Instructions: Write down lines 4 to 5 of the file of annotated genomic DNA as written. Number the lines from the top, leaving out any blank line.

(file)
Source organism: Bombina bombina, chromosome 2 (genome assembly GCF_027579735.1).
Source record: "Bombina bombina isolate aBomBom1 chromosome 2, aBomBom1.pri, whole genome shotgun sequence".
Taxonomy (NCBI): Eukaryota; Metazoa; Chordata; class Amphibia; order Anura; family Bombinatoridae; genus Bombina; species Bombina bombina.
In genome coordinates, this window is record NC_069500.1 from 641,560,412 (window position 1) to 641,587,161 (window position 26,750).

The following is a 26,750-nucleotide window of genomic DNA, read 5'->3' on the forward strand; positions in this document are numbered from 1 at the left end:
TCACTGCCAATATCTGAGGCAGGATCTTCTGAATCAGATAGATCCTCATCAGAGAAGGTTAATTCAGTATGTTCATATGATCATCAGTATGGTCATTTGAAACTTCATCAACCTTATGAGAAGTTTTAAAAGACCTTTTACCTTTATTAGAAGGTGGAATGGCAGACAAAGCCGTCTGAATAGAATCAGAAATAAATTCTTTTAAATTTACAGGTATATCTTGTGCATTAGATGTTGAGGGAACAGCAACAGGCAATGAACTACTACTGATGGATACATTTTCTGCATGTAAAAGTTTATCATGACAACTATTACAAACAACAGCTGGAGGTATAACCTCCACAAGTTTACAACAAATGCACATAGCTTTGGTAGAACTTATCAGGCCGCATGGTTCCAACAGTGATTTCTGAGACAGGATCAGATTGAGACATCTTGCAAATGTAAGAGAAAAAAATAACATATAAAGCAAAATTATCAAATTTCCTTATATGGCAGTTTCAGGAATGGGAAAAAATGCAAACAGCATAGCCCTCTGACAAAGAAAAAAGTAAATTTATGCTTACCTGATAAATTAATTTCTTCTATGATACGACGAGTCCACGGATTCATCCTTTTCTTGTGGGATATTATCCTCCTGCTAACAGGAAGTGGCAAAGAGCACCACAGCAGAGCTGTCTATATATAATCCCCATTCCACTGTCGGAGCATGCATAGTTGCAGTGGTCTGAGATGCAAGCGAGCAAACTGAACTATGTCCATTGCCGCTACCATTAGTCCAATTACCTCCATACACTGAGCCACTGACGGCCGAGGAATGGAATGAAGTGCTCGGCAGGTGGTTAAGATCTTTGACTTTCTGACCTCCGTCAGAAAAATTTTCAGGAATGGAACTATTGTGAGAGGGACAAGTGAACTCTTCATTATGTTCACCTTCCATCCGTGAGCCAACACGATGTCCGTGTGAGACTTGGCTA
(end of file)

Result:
In genome coordinates, this window is record NC_069500.1 from 641,560,412 (window position 1) to 641,587,161 (window position 26,750).

The following is a 26,750-nucleotide window of genomic DNA, read 5'->3' on the forward strand; positions in this document are numbered from 1 at the left end: